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Their website confirms the news.
Update: Sports.ru notes that no terms have been released for McCrimmon’s deal as of yet.
Anyway, aside from the fact that the Swedish media still needs a bit of a refresher regarding the NHL’s CBA (Expressen’s Tomas Bjorklund makes it sound like Calle Jarnkrok’s agent’s polite declining of the Wings’ qualifying offer to retain Jarnkrok’s rights—and the fact that teams have to submit qualifying offers to prospects they have yet to sign to retain their rights is news to many people in hockey, including Hakan Andersson—was choosing to “say no” to Detroit and stay with Brynas), it’s been a quiet day…
But the Detroit News’s Ted Kulfan cranks up the Sunday columnist machine by discussing the fact that Detroit remains a place where free agents want to play, which is very important given the retirement of Brian Rafalski and the possible conclusions of Chris Osgood and Kris Draper’s careers:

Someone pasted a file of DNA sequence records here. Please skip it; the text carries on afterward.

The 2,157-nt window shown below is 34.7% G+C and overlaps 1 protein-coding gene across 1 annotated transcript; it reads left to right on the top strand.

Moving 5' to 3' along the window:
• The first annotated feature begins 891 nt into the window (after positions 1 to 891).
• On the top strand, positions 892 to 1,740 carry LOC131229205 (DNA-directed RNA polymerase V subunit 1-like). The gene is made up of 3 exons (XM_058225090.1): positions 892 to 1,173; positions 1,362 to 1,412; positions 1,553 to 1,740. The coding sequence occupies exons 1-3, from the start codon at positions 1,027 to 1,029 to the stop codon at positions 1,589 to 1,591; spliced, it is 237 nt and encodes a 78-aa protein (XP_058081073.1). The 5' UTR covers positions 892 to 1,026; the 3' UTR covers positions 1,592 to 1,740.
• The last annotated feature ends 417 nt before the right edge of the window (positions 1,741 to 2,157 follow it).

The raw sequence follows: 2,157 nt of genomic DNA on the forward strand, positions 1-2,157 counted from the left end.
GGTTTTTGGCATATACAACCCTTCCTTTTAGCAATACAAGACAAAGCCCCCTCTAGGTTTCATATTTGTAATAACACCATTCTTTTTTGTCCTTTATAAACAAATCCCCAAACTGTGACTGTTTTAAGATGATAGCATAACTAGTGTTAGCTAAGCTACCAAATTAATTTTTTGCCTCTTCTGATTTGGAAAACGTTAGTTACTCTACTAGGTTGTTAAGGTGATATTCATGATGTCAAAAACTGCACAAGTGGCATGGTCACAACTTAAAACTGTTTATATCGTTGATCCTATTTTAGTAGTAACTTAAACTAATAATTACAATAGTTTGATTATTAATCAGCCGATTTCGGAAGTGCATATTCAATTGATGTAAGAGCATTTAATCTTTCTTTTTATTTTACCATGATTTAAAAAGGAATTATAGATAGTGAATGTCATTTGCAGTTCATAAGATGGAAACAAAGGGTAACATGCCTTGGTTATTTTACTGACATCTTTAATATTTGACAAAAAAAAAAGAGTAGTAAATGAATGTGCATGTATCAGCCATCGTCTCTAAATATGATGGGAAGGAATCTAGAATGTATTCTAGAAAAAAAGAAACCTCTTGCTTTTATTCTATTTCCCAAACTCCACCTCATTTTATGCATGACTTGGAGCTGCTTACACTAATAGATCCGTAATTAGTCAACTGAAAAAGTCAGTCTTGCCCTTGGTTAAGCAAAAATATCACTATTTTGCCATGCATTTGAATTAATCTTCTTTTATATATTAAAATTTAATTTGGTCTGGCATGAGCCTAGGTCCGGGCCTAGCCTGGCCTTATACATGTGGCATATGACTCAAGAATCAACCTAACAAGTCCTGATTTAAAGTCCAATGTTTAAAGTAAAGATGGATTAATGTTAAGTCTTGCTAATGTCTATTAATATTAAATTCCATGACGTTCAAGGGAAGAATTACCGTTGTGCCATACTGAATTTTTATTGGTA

A week ago today, Ian Jenkins’ coach, Mike Hamilton, contacted KK to inform us that the London Knights prospect and Detroit Honeybaked/Belle Tire goaltender, who had suffered a severe head injury, was still fighting for his life at the University of Michigan Hospital. By Monday morning, I received a short text message from Mr. Hamilton, stating that Ian had passed away at 7:54 AM. The family gave Ian two lasting legacies in donating his organs and starting the “Big E” Foundation, and today, Plymouth Whalers director of communications Pete Krupsky reports that Jenkins was laid to rest, and then remembered in a charity hockey game:
he hockey community cares, especially in times of tragedy.
That is the overriding theme of the Ian Jenkins Charity Hockey Game, held Saturday at Compuware Arena in Plymouth Township. Nearly 800 people and players attended the event, which featured games of junior-aged players to 1998 birthdays and younger over a four-hour period.